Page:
We all like to think of ourselves as honest. But are we?
Do we rationalize white lies? Do we fudge our taxes? Do we return to the counter when we’re undercharged or when we get too much change? Do we make hasty promises that we forget to keep? Do we exaggerate? Do we embellish? Do we state as fact when in fact we aren’t so sure?
Do we lie outright when we’re caught in a compromising position?
It’s easy to justify “little” lies, or even big ones under pressure. How often are we lied to by our politicians — increasingly without shame or consequence? If they can do it, why shouldn’t we?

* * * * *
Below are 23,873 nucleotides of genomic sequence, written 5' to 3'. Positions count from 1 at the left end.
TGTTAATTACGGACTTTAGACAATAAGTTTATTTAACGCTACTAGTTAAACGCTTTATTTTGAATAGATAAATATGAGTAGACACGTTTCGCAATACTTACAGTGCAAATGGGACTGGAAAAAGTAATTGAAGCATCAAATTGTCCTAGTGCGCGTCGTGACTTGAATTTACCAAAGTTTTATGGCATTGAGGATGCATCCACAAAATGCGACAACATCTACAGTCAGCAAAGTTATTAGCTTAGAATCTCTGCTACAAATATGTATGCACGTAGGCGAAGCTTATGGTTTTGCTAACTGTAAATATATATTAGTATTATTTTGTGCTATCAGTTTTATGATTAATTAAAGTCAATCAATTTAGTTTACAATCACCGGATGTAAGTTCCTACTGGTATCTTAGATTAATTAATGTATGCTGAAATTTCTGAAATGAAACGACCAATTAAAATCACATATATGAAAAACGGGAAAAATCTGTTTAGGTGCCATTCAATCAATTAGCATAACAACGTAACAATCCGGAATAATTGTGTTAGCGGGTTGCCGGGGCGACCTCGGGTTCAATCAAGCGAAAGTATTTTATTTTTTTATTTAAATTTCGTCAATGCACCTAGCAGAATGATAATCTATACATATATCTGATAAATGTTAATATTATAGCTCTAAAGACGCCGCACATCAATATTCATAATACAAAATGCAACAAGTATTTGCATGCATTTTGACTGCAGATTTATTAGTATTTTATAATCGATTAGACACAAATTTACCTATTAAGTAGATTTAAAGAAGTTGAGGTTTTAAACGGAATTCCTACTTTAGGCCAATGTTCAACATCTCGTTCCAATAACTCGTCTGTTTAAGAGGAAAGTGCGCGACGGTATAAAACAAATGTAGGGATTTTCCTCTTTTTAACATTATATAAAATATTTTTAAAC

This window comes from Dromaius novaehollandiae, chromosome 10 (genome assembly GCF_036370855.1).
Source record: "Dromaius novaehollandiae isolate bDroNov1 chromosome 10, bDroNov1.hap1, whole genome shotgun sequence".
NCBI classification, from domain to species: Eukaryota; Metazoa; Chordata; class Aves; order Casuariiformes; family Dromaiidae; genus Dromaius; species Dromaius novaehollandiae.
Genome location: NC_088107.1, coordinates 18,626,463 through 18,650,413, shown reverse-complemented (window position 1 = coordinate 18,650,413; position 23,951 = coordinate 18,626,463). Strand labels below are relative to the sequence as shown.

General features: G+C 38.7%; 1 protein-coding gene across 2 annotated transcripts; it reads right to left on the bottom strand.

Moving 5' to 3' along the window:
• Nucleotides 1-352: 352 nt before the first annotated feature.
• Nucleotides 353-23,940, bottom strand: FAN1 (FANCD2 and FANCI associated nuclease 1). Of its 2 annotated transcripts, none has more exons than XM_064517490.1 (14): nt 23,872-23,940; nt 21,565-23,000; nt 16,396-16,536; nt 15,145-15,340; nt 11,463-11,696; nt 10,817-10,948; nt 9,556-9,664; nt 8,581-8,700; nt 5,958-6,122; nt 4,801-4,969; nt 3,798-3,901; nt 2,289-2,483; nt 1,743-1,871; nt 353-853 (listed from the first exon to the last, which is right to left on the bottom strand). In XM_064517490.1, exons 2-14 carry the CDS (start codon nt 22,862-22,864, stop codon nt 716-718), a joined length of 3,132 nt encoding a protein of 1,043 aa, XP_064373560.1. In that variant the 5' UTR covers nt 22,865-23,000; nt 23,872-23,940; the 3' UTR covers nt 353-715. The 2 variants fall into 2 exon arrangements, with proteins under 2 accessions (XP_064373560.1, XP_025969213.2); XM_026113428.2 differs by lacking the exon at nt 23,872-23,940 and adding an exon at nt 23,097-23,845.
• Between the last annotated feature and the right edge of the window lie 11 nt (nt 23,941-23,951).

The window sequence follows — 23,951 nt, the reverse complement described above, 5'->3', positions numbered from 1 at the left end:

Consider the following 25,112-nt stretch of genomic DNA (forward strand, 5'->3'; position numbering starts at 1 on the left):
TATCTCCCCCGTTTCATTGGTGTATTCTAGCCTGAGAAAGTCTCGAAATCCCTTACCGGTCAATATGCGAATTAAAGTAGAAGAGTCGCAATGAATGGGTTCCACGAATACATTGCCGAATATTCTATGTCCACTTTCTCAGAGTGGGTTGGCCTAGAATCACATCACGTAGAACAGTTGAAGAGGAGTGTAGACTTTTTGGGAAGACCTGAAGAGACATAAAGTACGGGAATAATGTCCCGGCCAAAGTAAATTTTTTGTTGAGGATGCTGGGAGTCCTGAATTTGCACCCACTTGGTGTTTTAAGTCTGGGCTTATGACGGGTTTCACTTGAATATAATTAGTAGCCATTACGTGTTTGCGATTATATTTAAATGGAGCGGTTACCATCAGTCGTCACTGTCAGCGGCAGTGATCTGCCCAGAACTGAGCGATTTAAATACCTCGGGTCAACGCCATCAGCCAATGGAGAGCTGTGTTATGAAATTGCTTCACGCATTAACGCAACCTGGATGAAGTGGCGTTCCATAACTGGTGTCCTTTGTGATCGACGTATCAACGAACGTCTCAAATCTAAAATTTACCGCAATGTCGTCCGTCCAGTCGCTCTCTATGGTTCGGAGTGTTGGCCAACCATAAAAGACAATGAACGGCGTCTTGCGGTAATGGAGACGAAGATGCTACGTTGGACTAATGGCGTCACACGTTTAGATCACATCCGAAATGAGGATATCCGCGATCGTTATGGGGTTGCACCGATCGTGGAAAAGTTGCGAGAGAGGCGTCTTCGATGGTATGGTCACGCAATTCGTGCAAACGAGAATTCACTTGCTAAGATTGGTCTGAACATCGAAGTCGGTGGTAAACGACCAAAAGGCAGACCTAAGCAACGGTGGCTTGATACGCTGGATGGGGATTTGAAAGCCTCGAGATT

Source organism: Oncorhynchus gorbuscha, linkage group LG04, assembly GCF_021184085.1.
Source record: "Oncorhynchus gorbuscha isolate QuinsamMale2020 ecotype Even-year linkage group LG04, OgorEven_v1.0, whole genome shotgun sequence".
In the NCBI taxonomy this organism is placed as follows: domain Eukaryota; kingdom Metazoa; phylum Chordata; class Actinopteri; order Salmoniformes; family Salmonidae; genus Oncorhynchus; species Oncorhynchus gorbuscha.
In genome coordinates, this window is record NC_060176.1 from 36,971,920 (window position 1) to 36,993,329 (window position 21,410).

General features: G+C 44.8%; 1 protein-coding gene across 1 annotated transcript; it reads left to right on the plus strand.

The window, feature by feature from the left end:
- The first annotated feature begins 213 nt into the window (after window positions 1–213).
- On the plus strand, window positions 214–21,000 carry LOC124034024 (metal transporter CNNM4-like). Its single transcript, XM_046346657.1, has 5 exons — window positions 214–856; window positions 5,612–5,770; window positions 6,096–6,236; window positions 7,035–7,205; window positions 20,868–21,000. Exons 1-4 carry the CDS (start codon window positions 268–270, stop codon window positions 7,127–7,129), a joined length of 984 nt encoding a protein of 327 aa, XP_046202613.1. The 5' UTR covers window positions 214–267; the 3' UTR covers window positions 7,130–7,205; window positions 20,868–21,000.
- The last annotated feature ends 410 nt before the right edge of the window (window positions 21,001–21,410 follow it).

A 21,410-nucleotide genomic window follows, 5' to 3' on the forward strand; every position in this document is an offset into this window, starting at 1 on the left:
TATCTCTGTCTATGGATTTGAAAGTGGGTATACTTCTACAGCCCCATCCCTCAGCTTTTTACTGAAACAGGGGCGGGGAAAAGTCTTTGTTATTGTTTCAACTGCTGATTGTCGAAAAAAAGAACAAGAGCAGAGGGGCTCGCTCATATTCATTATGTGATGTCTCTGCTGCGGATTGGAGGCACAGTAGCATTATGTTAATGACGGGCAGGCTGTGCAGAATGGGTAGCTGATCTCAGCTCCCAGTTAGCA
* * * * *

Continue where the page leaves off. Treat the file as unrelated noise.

It comes down to trust. We want to be trusted. And we want to be able to trust others. So it’s not enough not to lie. Distance yourself from falsehood — whether a false word or a false thing or a false friend.
Not only do we become known by the company we keep; we become the company we keep. And once we lose our sensitivity to falsehood, it’s a near-impossible struggle to get it back.